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Quotations by Tag for Challenges

Tag: "Challenges"      Page 1 of 1

Strength comes from practice, which is acquired in its turn by surmounting obstacles.

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Joseph Joubert

TO reach the realms of light, we have to pass through the clouds. Some men stop there; others are able to pass beyond.

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Joseph Joubert

They know not that it is only the chase and not the taking of the game, that they seek. ... They believe they are sincerely seeking repose, and are seeking in reality only agitation. They have a secret instinct that leads them to seek external distraction and occupation, which springs from the sense of their continual miseries; and they have another secret instinct, ... which tells them that hapiness is, in fact, only in repose, and not in tumult...
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Blaise Pascal

Blaise Pascal (June 19, 1623, in Clermont-Ferrand, France - August 19, 1662, in Paris) was a French mathematician, physicist, and religious philosopher. He was a child prodigy who was educated by his father, a civil servant. Pascal's earliest work was in the natural and applied sciences where he made important contributions to the construction of mechanical calculators, the study of fluids, and clarified the concepts of pressure and vacuum by generalizing the work of Evangelista Torricelli. Pascal also wrote in defense of the scientific method.

Pascal was a mathematician of the first order. He helped create two major new areas of research. He wrote a significant treatise on the subject of projective geometry at the age of sixteen, and later corresponded with Pierre de Fermat on probability theory, strongly influencing the development of modern economics and social science. Following Galileo and Torricelli, in 1646 he refuted Aristotle's followers who insisted that nature abhors a vacuum. His results caused many disputes before being accepted.

There are no classes in life for beginners; right away you are always asked to deal with what is most difficult.

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Rainer Maria Rilke

Rene Karl Wilhelm Johann Josef Maria Rilke (4 December 1875 - 29 December 1926)""better known as Rainer Maria Rilke (German: [ˈʁaɪnɐ maˈʁiːa ˈʁɪlkə])""was a Bohemian-Austrian poet and novelist, "widely recognized as one of the most lyrically intense German-language poets", writing in both verse and highly lyrical prose. Several critics have described Rilke's work as inherently "mystical". His writings include one novel, several collections of poetry, and several volumes of correspondence in which he invokes haunting images that focus on the difficulty of communion with the ineffable in an age of disbelief, solitude, and profound anxiety. These deeply existential themes tend to position him as a transitional figure between the traditional and the modernist writers.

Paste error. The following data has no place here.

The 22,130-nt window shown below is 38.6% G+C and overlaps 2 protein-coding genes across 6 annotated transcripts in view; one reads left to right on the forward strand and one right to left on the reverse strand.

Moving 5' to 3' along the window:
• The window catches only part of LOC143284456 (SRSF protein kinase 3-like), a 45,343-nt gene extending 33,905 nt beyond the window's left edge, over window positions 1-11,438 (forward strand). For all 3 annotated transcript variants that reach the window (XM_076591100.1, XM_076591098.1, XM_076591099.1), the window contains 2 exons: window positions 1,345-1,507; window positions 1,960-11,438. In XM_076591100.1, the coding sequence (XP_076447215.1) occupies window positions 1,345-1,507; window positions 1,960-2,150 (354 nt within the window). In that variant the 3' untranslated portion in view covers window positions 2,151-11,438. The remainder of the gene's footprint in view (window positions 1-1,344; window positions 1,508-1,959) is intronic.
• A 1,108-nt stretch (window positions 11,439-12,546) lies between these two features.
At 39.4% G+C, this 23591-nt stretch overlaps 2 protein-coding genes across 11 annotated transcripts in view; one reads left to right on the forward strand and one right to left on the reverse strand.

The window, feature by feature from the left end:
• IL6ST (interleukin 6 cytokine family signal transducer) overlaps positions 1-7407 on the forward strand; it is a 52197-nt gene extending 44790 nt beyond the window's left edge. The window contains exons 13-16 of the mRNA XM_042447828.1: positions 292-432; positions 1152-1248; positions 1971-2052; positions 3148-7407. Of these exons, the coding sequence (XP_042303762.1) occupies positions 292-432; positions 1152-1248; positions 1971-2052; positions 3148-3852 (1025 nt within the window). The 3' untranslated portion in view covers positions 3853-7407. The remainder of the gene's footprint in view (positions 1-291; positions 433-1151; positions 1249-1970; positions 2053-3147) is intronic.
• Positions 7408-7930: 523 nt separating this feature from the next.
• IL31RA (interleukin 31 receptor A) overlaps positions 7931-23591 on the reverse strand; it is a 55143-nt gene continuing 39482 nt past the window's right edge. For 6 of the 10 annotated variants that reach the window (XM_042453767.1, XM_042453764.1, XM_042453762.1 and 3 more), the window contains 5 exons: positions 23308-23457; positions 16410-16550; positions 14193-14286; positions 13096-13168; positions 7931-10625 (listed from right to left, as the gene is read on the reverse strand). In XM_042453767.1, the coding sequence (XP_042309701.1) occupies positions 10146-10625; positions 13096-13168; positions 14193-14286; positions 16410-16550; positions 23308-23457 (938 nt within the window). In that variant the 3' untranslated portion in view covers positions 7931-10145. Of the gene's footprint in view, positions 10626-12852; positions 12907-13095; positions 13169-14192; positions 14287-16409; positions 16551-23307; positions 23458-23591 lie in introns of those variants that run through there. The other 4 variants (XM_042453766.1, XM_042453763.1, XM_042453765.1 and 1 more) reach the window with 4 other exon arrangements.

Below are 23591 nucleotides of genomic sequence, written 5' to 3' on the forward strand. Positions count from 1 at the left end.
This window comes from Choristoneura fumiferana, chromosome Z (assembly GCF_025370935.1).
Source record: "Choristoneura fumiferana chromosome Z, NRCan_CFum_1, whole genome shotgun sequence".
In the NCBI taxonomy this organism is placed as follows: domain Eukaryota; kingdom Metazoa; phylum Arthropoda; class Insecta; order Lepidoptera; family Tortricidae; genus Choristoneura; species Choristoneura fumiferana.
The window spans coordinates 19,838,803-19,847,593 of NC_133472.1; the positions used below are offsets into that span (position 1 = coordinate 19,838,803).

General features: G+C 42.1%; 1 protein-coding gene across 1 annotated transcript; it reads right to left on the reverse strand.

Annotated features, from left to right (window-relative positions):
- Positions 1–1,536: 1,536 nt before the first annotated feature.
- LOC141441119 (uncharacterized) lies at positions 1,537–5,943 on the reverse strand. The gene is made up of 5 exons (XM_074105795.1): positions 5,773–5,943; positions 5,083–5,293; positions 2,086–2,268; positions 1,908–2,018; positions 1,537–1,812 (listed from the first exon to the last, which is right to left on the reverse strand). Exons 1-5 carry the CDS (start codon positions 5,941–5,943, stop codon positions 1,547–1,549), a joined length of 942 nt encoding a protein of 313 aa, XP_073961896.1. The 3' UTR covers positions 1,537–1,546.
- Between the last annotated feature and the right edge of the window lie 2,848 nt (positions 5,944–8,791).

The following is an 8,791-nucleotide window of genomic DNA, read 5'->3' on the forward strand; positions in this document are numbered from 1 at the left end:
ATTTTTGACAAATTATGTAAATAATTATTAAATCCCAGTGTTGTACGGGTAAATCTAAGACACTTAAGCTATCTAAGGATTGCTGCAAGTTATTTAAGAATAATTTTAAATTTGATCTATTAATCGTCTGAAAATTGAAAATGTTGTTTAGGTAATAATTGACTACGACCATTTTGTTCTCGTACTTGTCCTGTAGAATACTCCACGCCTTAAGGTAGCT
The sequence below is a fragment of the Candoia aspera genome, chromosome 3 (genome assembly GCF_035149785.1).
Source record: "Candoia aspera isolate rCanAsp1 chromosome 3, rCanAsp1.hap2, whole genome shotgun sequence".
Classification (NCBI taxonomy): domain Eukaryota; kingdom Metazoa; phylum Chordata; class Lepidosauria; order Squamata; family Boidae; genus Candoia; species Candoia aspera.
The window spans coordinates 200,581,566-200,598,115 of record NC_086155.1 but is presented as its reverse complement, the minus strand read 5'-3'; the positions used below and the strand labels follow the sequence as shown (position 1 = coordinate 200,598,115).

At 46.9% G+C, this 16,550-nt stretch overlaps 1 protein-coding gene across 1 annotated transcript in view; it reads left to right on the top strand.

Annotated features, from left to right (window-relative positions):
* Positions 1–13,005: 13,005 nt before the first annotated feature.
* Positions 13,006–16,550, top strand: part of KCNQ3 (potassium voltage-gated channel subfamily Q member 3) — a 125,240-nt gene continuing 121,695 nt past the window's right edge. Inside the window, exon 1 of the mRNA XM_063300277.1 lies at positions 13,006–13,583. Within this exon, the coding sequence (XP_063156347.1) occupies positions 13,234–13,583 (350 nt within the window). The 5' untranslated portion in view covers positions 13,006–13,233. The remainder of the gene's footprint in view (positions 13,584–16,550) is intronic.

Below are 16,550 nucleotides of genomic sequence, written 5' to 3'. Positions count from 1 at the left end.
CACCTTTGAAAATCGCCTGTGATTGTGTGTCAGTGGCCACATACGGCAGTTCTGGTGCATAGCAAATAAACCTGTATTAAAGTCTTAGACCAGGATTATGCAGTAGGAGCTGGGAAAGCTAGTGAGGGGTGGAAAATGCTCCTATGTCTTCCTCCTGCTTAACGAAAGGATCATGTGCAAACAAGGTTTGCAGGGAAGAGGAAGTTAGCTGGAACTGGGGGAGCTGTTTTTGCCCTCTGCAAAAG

Rilke was born in the Austro-Hungarian Empire, travelled extensively throughout Europe, including Russia, Spain, Germany, France, Italy, and in his later years settled in Switzerland""settings that were key to the genesis and inspiration for many of his poems. While Rilke is most known for his contributions to German literature, over 400 poems were originally written in French and dedicated to the canton of Valais in Switzerland. Among English-language readers, his best-known works include the poetry collections Duino Elegies (Duineser Elegien) and Sonnets to Orpheus (Die Sonette an Orpheus), the semi-autobiographical novel The Notebooks of Malte Laurids Brigge (Die Aufzeichnungen des Malte Laurids Brigge), and a collection of ten letters that was published after his death under the title Letters to a Young Poet (Briefe an einen jungen Dichter). In the later 20th century, his work has found new audiences through its use by New Age theologians and self-help authors, and through frequent quoting in television programs, books and motion pictures. In the United States, Rilke is one of the more popular, best-selling poets""along with 13th-century Sufi mystic Rumi and 20th-century Lebanese-American poet Khalil Gibran.

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Happiness is the sense of having worked according to one's capacity and light to make things clear and get rid of cant and shams.

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T. H. HUXLEY

If we do not do the impossible, we shall be faced with the unthinkable.



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Murray Bookchin Murray Bookchin (January 14, 1921 - July 30, 2006) was an American anarchist and libertarian socialist author, orator and political theoretician. A pioneer in the ecology movement, Bookchin initiated the critical theory of social ecology within anarchist, libertarian socialist, and ecological thought. He was the author of two dozen books on politics, philosophy, history, and urban affairs as well as ecology. In the late 1990s he became disenchanted with the increasingly apolitical lifestylism of the contemporary anarchist movement (see: lifestyle anarchism) and stopped referring to himself as an anarchist. Instead, he founded his own libertarian socialist ideology called Communalism.

Bookchin was an anti-capitalist and vocal advocate of the decentralisation of society along ecological and democratic lines. His writings on libertarian municipalism, a theory of face-to-face, assembly democracy, had an influence on the Green movement and anti-capitalist direct action groups such as Reclaim the Streets.

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